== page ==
The Merchant of Venice (No Fear Shakespeare) by William Shakespeare

The Merchant of Venice (No Fear Shakespeare) by William Shakespeare; edited by John Crowther
My rating: 3 of 5 stars

Paperback, 256 pages
Published July 3rd 2003 by SparkNotes
first published 1596
Source: local library

No Fear Shakespeare

The Merchant of Venice isn't new to me. I read the original in Gr. 9 English class, I've seen the play performed at Stratford, I studied the play with my son when we homeschooled for his Gr. 9 year, and I've watched a filmed British production. Plus I've read several children's retellings and graphic novel adaptations. I chose to read the original again though because the next book I'll be reading is Howard Jacobson's latest novel, "Shylock is My Name", a modern retelling of the play. I really enjoy these "No Fear Shakespeare" volumes from SparksNotes which have the original play on the left and a modern English translation on the right with annotations. I read the modern translation as I'm not fond of reading Shakespeare in the original middle English; I've read about a dozen plays and feel like I've done my time. Any Shakespeare reading I do now will always be modern translations like this where I can look at the original if I feel the need.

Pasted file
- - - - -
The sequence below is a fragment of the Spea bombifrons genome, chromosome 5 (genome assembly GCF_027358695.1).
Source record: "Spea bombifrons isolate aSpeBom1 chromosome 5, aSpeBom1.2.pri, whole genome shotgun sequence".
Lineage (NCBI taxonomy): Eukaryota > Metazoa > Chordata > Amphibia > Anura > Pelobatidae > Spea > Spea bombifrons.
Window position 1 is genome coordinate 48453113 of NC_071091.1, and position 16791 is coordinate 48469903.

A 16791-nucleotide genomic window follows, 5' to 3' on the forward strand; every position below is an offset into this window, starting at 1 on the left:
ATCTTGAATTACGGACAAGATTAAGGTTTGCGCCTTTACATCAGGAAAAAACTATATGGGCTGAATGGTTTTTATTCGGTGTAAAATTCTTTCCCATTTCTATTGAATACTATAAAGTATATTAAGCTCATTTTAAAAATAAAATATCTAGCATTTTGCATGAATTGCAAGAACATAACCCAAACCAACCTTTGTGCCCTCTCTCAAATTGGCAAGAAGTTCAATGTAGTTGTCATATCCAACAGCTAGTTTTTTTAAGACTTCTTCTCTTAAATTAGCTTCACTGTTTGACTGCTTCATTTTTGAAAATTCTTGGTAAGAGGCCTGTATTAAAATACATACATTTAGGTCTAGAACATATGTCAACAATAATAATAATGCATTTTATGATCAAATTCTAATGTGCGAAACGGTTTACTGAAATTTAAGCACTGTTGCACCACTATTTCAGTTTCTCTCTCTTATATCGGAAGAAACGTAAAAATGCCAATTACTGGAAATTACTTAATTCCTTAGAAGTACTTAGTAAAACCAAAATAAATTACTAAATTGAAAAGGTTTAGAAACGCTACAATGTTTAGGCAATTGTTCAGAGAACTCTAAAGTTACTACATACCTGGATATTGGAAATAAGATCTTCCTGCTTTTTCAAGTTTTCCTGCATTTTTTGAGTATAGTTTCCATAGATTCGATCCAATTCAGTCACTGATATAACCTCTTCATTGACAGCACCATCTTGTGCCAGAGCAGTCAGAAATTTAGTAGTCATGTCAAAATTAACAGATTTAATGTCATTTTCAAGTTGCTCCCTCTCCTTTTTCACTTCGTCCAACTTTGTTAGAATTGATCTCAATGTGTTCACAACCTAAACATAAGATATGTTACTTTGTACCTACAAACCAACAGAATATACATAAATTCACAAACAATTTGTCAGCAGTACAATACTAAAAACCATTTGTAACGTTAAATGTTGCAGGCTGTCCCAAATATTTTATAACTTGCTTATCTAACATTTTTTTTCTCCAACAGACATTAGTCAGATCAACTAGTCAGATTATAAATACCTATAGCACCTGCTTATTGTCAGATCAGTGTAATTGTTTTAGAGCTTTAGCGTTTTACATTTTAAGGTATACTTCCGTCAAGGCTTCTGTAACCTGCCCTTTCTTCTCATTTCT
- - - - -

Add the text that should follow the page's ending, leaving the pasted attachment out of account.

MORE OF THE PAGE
I don't particularly like "The Merchant". It's a nasty story with no likable characters. Everyone is selfish and mean. I also do not like any of Shakespeare's plays that have plots that involve men and women dressing up as the opposite sex to pull pranks on their lovers for stupid reasons and nobody recognizes them. I find these plots absurd. I hate the Portia and the three caskets storyline. There is a lot of bantering going on during this play and I take it that it's considered as one of Shakespeare's romantic comedies though it is rather uncomfortable to find it funny what with the racism and general meanness of everyone concerned. Shylock has sympathetic moments, he's lived a life of racial abuse (for being a Jew) and he has his famous speech "If you prick us do we not bleed", (which I actually did take time to read the original text) but he doesn't do himself any favours since he's downright nasty to everyone including his daughter. But then every single other person in the story is just as nasty with no redeemable moment including his daughter who elopes with a Christian but first steals a lot of precious jewels from him including ones with sentimental value. So, yeah, no love for this play. I am looking forward to Jacobson's novel though as it is going to focus on Shylock and his daughter's part of the plot in a modern setting.


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